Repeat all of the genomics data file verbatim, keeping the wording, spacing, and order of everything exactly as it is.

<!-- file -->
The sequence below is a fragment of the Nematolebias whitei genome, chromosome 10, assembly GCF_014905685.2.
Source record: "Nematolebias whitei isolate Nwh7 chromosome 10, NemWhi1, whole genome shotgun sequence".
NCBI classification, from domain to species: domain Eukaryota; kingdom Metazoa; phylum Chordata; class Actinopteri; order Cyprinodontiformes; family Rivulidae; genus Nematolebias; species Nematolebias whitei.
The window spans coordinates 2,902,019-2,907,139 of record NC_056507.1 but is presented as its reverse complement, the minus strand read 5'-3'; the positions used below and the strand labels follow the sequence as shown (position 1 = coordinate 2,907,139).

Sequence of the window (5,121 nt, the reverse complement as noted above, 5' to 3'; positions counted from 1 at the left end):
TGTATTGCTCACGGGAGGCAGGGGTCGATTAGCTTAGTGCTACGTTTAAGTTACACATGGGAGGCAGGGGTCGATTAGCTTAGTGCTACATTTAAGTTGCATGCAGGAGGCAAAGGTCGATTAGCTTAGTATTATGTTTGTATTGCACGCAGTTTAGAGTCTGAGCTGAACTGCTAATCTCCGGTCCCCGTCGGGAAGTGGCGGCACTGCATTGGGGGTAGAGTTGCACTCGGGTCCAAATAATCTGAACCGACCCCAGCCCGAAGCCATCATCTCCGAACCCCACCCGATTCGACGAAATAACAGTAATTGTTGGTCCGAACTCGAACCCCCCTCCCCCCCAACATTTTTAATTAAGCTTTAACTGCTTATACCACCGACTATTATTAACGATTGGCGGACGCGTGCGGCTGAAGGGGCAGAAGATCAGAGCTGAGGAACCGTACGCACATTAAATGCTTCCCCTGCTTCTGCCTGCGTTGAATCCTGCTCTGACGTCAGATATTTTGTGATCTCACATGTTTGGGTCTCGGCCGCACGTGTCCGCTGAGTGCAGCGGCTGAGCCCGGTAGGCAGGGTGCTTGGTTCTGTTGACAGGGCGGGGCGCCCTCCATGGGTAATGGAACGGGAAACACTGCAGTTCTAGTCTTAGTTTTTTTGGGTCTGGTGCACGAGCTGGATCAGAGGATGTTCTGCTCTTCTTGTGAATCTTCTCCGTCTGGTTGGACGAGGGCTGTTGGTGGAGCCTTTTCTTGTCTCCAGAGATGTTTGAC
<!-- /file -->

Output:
The sequence below is a fragment of the Nematolebias whitei genome, chromosome 10, assembly GCF_014905685.2.
Source record: "Nematolebias whitei isolate Nwh7 chromosome 10, NemWhi1, whole genome shotgun sequence".
NCBI classification, from domain to species: domain Eukaryota; kingdom Metazoa; phylum Chordata; class Actinopteri; order Cyprinodontiformes; family Rivulidae; genus Nematolebias; species Nematolebias whitei.
The window spans coordinates 2,902,019-2,907,139 of record NC_056507.1 but is presented as its reverse complement, the minus strand read 5'-3'; the positions used below and the strand labels follow the sequence as shown (position 1 = coordinate 2,907,139).

Sequence of the window (5,121 nt, the reverse complement as noted above, 5' to 3'; positions counted from 1 at the left end):
TGTATTGCTCACGGGAGGCAGGGGTCGATTAGCTTAGTGCTACGTTTAAGTTACACATGGGAGGCAGGGGTCGATTAGCTTAGTGCTACATTTAAGTTGCATGCAGGAGGCAAAGGTCGATTAGCTTAGTATTATGTTTGTATTGCACGCAGTTTAGAGTCTGAGCTGAACTGCTAATCTCCGGTCCCCGTCGGGAAGTGGCGGCACTGCATTGGGGGTAGAGTTGCACTCGGGTCCAAATAATCTGAACCGACCCCAGCCCGAAGCCATCATCTCCGAACCCCACCCGATTCGACGAAATAACAGTAATTGTTGGTCCGAACTCGAACCCCCCTCCCCCCCAACATTTTTAATTAAGCTTTAACTGCTTATACCACCGACTATTATTAACGATTGGCGGACGCGTGCGGCTGAAGGGGCAGAAGATCAGAGCTGAGGAACCGTACGCACATTAAATGCTTCCCCTGCTTCTGCCTGCGTTGAATCCTGCTCTGACGTCAGATATTTTGTGATCTCACATGTTTGGGTCTCGGCCGCACGTGTCCGCTGAGTGCAGCGGCTGAGCCCGGTAGGCAGGGTGCTTGGTTCTGTTGACAGGGCGGGGCGCCCTCCATGGGTAATGGAACGGGAAACACTGCAGTTCTAGTCTTAGTTTTTTTGGGTCTGGTGCACGAGCTGGATCAGAGGATGTTCTGCTCTTCTTGTGAATCTTCTCCGTCTGGTTGGACGAGGGCTGTTGGTGGAGCCTTTTCTTGTCTCCAGAGATGTTTGAC